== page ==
Can You Hear Me Now?

Reprinted from the Island Free Press

HATTERAS — Think of a sea turtle nest as a baby about to be born, and the volunteer nest watchers and National Park Service biologists as the pacing family members — waiting, waiting, waiting.

When Eric Kaplan, a Frisco homeowner and founder of the Hatteras Island Ocean Center, realized how much time, money and energy went into management of sea turtle nests in Cape Hatteras National Seashore, he saw the solution in modern wireless technology that could pinpoint the hatch date.

“The best way to describe it,” Kaplan said, “is we’ve given cell phones to turtles. ”

The sensor is the size of a ping pong ball and made to mimic a turtle egg. The cable leads to a communications equipment above ground that will make a cell phone call. Photo: Island Free Press

If sensors can help biologists narrow down the hatch window for eggs during the six week nesting period, protective beach closures around nests could be drastically reduced.

That translates to fewer resources that will be required by the park to protect the more than 100 nests found on its beaches in an average year.

By law, park biologists must protect sea turtles. Staff and volunteers keep track of where turtles nest, and 50 days after the eggs are laid, they fence off a swath of beach from the nest to the ocean. The area is closed to off-road vehicles and pedestrians until the eggs hatch and the nest has been excavated by park staff, or until 100 days has passed.

The prolonged closures create conflict for recreation users of the beach, Kaplan said, but the sensors could eliminate the need for any more than one to three days of closures around nests.

“We want turtles and people to co-exist on the beach,” he said. “And that will help our economy.”

It will also lead to more cost-effective turtle management, Kaplan said. Once the kinks are worked out, there could be an eco-tourism opportunity where folks could be invited to see the babies boil out of the nest and waddle their adorable selves to the ocean.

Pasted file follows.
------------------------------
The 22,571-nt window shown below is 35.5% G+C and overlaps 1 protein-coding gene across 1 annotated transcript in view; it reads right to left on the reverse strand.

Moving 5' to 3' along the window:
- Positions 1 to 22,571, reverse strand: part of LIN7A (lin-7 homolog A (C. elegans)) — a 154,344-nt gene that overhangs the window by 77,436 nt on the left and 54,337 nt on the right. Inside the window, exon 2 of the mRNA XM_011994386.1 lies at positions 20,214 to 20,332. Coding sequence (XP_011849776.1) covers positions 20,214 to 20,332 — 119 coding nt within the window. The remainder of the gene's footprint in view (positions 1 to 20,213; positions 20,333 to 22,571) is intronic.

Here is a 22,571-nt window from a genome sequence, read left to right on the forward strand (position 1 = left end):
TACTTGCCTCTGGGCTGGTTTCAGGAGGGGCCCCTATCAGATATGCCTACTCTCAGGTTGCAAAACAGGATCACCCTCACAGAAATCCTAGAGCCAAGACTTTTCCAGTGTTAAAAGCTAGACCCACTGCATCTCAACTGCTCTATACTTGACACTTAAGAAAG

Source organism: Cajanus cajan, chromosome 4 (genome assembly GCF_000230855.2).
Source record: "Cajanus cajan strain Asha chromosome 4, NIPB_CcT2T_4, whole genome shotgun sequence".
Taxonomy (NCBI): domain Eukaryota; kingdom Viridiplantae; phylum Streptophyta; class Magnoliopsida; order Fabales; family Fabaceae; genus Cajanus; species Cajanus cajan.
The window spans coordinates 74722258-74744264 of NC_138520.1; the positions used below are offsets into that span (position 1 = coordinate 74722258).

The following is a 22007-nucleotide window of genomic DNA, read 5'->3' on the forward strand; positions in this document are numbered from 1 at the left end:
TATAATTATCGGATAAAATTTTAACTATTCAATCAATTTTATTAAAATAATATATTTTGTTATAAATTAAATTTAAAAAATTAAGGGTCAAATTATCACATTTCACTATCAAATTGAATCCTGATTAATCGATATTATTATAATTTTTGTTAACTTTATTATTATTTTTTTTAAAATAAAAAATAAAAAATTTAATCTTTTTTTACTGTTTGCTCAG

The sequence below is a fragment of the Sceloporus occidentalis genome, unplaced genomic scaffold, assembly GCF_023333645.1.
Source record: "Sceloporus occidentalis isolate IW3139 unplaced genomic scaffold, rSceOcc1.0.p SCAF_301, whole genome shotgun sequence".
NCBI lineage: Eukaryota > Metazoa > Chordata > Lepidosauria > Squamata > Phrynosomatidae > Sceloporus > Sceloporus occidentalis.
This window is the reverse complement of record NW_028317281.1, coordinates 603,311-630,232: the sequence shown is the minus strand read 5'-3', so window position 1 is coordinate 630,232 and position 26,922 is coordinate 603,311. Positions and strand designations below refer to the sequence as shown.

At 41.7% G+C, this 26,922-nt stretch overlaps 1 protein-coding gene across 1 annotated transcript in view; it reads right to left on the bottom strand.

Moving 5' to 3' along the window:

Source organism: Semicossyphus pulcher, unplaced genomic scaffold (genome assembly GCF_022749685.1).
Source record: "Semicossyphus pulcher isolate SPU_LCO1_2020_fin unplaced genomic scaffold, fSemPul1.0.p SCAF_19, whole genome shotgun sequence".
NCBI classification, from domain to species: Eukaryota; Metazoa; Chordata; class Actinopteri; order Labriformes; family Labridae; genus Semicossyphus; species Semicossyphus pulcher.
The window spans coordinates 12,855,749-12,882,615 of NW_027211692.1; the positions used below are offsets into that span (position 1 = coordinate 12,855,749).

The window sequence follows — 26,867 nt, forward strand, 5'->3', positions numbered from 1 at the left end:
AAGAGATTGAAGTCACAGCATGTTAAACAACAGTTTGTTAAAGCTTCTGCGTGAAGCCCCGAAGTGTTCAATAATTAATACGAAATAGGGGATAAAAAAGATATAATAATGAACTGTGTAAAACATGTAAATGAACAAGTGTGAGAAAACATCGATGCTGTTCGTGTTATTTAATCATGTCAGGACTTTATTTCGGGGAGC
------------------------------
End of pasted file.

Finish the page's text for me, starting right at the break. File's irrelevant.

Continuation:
Beach drivers should be pleased to know that the Park Service is providing their share of costs for the project out of its ORV permit fees.

“There are no losers with this,” Kaplan said.

Kaplan, who built his Frisco home in 2009, is a semi-retired software designer who found success in making Bluetooth wireless technology consumer-friendly, so it wasn’t an enormous leap for him to design a small polyurethane “egg” with a wireless sensor to put in a nest.

When the sensor detects temperature change and movement that indicate an impending hatch, the data is sent to a cell phone network, collected by special software and monitored remotely by someone on a computer. In the near future, he said, the hope is that software will automatically analyze the data.

“It really wasn’t like it was a particularly insightful idea,” Kaplan said. “It makes sense.”

Launched last year, the program, now aptly known as Turtle Sense, is a cooperative partnership between the seashore, Kaplan and Nerds Without Borders, a charitable venture created by tech innovators.

Britta Muiznieks, a biologist with the National Park Service, stands next to a PVC pipe that houses the communications equipment. Photo: National Park Service

Kaplan’s childhood buddy, Tom Zimmerman, an electrical engineer with  IBM Research-Almaden, designed the sensor package in 2013 as a contribution from IBM.